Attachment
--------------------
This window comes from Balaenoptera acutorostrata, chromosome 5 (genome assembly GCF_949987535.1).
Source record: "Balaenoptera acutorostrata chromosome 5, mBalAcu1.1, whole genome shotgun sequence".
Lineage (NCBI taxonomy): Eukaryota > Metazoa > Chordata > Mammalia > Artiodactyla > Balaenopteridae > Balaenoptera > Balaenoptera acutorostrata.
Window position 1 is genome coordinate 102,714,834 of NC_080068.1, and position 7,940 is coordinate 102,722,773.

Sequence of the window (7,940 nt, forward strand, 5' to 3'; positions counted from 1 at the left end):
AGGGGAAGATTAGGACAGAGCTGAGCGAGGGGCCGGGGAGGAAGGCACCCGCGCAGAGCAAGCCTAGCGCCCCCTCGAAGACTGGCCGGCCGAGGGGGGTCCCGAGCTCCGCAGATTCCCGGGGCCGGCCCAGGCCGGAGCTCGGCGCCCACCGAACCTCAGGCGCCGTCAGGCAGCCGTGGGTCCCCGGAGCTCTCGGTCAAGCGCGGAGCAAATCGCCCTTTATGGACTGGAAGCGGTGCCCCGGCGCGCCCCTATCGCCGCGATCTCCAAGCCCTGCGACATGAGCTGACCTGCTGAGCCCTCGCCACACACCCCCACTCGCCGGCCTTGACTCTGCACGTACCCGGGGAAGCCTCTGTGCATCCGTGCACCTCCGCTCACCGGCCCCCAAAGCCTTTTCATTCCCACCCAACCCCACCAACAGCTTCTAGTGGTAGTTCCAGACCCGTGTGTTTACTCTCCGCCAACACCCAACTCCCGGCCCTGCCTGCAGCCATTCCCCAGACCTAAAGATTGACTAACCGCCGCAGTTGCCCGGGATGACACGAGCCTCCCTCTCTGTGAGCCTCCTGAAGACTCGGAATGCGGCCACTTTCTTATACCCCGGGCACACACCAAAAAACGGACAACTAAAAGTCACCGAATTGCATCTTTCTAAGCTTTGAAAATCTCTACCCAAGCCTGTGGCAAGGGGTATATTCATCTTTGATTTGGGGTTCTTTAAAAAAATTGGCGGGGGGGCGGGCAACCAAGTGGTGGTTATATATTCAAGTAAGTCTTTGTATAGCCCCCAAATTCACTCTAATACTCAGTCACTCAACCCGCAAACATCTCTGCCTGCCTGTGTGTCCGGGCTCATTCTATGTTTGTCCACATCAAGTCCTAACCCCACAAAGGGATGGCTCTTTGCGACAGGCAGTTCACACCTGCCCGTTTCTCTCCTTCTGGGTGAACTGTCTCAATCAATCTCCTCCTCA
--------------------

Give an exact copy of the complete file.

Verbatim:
This window comes from Balaenoptera acutorostrata, chromosome 5 (genome assembly GCF_949987535.1).
Source record: "Balaenoptera acutorostrata chromosome 5, mBalAcu1.1, whole genome shotgun sequence".
Lineage (NCBI taxonomy): Eukaryota > Metazoa > Chordata > Mammalia > Artiodactyla > Balaenopteridae > Balaenoptera > Balaenoptera acutorostrata.
Window position 1 is genome coordinate 102,714,834 of NC_080068.1, and position 7,940 is coordinate 102,722,773.

Sequence of the window (7,940 nt, forward strand, 5' to 3'; positions counted from 1 at the left end):
AGGGGAAGATTAGGACAGAGCTGAGCGAGGGGCCGGGGAGGAAGGCACCCGCGCAGAGCAAGCCTAGCGCCCCCTCGAAGACTGGCCGGCCGAGGGGGGTCCCGAGCTCCGCAGATTCCCGGGGCCGGCCCAGGCCGGAGCTCGGCGCCCACCGAACCTCAGGCGCCGTCAGGCAGCCGTGGGTCCCCGGAGCTCTCGGTCAAGCGCGGAGCAAATCGCCCTTTATGGACTGGAAGCGGTGCCCCGGCGCGCCCCTATCGCCGCGATCTCCAAGCCCTGCGACATGAGCTGACCTGCTGAGCCCTCGCCACACACCCCCACTCGCCGGCCTTGACTCTGCACGTACCCGGGGAAGCCTCTGTGCATCCGTGCACCTCCGCTCACCGGCCCCCAAAGCCTTTTCATTCCCACCCAACCCCACCAACAGCTTCTAGTGGTAGTTCCAGACCCGTGTGTTTACTCTCCGCCAACACCCAACTCCCGGCCCTGCCTGCAGCCATTCCCCAGACCTAAAGATTGACTAACCGCCGCAGTTGCCCGGGATGACACGAGCCTCCCTCTCTGTGAGCCTCCTGAAGACTCGGAATGCGGCCACTTTCTTATACCCCGGGCACACACCAAAAAACGGACAACTAAAAGTCACCGAATTGCATCTTTCTAAGCTTTGAAAATCTCTACCCAAGCCTGTGGCAAGGGGTATATTCATCTTTGATTTGGGGTTCTTTAAAAAAATTGGCGGGGGGGCGGGCAACCAAGTGGTGGTTATATATTCAAGTAAGTCTTTGTATAGCCCCCAAATTCACTCTAATACTCAGTCACTCAACCCGCAAACATCTCTGCCTGCCTGTGTGTCCGGGCTCATTCTATGTTTGTCCACATCAAGTCCTAACCCCACAAAGGGATGGCTCTTTGCGACAGGCAGTTCACACCTGCCCGTTTCTCTCCTTCTGGGTGAACTGTCTCAATCAATCTCCTCCTCA